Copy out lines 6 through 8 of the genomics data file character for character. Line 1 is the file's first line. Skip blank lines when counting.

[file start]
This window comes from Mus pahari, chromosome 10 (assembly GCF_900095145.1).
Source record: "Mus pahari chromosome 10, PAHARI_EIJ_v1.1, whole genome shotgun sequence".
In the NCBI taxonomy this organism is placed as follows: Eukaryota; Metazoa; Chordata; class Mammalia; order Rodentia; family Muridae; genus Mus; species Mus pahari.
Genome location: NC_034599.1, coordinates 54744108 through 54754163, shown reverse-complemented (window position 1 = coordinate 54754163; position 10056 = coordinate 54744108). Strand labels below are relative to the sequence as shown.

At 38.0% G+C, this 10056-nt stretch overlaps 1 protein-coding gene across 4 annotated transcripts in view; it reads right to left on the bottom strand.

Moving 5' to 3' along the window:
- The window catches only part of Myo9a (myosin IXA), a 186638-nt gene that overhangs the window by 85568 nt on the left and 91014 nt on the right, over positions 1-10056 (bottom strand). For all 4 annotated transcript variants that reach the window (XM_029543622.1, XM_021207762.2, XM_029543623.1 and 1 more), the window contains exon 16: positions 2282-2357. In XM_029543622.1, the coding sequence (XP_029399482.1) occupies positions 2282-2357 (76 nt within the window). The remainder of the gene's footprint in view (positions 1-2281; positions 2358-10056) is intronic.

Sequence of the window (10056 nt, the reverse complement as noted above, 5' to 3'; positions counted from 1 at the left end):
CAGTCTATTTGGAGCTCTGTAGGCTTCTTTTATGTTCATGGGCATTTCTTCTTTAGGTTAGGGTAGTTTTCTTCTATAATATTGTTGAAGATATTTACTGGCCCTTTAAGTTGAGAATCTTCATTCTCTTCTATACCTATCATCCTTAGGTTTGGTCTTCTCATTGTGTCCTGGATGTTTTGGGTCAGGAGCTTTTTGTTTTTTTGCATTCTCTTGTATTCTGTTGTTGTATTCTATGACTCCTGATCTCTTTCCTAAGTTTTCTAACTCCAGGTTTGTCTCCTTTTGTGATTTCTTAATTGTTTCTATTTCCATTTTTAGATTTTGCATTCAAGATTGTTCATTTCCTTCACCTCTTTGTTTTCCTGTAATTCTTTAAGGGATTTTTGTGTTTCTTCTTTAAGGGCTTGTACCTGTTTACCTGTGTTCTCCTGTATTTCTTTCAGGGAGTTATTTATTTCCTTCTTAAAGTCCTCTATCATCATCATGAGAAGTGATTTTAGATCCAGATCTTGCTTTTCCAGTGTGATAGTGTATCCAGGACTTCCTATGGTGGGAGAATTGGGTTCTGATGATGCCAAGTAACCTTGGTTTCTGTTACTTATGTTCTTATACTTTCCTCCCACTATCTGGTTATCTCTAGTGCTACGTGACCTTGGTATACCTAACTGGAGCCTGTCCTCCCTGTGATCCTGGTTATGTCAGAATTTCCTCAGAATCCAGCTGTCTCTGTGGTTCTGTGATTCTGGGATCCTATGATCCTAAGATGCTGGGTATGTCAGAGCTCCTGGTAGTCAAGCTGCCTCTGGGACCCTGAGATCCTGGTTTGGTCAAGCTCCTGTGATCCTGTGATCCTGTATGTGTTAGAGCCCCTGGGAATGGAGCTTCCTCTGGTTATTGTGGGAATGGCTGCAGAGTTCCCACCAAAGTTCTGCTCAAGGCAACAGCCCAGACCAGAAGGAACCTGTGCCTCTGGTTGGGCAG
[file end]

Moving 5' to 3' along the window:
- The window catches only part of Myo9a (myosin IXA), a 186638-nt gene that overhangs the window by 85568 nt on the left and 91014 nt on the right, over positions 1-10056 (bottom strand). For all 4 annotated transcript variants that reach the window (XM_029543622.1, XM_021207762.2, XM_029543623.1 and 1 more), the window contains exon 16: positions 2282-2357. In XM_029543622.1, the coding sequence (XP_029399482.1) occupies positions 2282-2357 (76 nt within the window). The remainder of the gene's footprint in view (positions 1-2281; positions 2358-10056) is intronic.

Sequence of the window (10056 nt, the reverse complement as noted above, 5' to 3'; positions counted from 1 at the left end):